You can use Japanese futons or massage mats [like Shiatsu] to get a firm, natural sleeping surface that won't store any bacteria, mold, parasites, dust, etc. They are great because they can last for a long time if you take care of them, they are still very storable as you can just roll them up and put somewhere and as mentioned before, you can create a meditation pillow or a couch from them. So they are very versatile and they also resemble a western mattress so if you have a new partner for example, it will take less effort to persuade them to join you there.
It'd be a different story if you'd bring them home and you only had a yoga mat for sleeping.
A side note, there's an interesting product called COOL-pad which will regulate your sleeping temperature to your optimal one even if you have a steaming hot (temperature-wise :P) partner next to you. Though futons are really good at regulating temperature, too.
How to get started?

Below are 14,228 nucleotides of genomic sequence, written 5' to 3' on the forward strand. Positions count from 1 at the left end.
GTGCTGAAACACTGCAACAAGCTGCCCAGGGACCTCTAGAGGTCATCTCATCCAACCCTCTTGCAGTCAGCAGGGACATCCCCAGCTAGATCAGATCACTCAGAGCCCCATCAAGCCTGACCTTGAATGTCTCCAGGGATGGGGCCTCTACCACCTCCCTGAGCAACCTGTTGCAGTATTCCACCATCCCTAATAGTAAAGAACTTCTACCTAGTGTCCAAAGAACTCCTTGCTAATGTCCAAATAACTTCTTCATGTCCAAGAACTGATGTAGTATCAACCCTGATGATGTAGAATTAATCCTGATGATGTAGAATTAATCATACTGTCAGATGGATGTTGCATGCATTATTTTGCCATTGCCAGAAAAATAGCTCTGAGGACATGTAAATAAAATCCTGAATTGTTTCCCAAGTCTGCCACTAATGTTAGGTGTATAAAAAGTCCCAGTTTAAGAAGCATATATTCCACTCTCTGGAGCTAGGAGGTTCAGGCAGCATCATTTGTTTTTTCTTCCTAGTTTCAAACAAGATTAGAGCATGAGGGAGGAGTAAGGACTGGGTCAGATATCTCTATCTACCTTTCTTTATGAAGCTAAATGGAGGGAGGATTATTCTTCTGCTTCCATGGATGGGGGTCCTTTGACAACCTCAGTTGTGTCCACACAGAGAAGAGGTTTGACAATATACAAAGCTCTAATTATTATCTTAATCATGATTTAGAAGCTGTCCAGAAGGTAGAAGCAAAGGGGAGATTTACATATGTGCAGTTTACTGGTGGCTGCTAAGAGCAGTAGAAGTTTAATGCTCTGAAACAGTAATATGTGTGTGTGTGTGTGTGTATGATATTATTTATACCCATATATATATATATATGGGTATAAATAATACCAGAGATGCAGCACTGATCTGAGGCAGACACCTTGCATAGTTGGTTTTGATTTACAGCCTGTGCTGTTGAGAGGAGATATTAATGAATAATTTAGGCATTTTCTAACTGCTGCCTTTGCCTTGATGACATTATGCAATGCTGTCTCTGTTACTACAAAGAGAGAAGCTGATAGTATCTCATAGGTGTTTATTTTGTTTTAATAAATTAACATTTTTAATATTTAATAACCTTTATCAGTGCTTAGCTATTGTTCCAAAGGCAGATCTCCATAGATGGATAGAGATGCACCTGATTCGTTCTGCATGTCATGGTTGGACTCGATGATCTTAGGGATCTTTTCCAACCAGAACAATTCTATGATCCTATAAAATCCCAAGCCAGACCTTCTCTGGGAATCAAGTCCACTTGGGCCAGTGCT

For me, I started on the bare-minimum mats and floor. First night I crawled back to bed after 4 hours as I was getting cold (I was sleeping just on the ground so no surprise there) and my body hurt. Though after that my body started to adjust (and I started to use mats for ground insulation) and within a week I slept like a baby.
However, you can start more slowly. In fact, if you are not a fan of Stoicism, it will be a better approach. You can start by putting your current mattress on the ground (or closer to the ground), then put some firmer mattress on top of it. Then get rid of your old mat all-together. Then you can get a futon or try sleeping on many layered blankets. Then a camping mat.
Right now I am sleeping on a Shiatsu massage futon as it's thinner then a regular futon and it feels great to sleep on something like that after 6 months of various mats. The surface feels amazing, my body is very happy with it as it's still firm and other people can sleep on it, too when required.
Let me know what crazy things you slept on in your life.
If you want to know how I modify my Images with a quick copy-paste, check out my post about a tool I created
About the Author;
Hi, I am Joe and I love freedom.
Freedom of all sorts, social, financial, emotional, physical, freedom from your stuff or place.
My biggest passion is to show that it is possible to live life being free, work towards my freedom, and help others obtain their own versions of freedom.
I also love exploration and experimentation (of all senses).
My articles are about all of this (Freedom, exploration, experimentation)
as well as my own transparent and authentic experiences.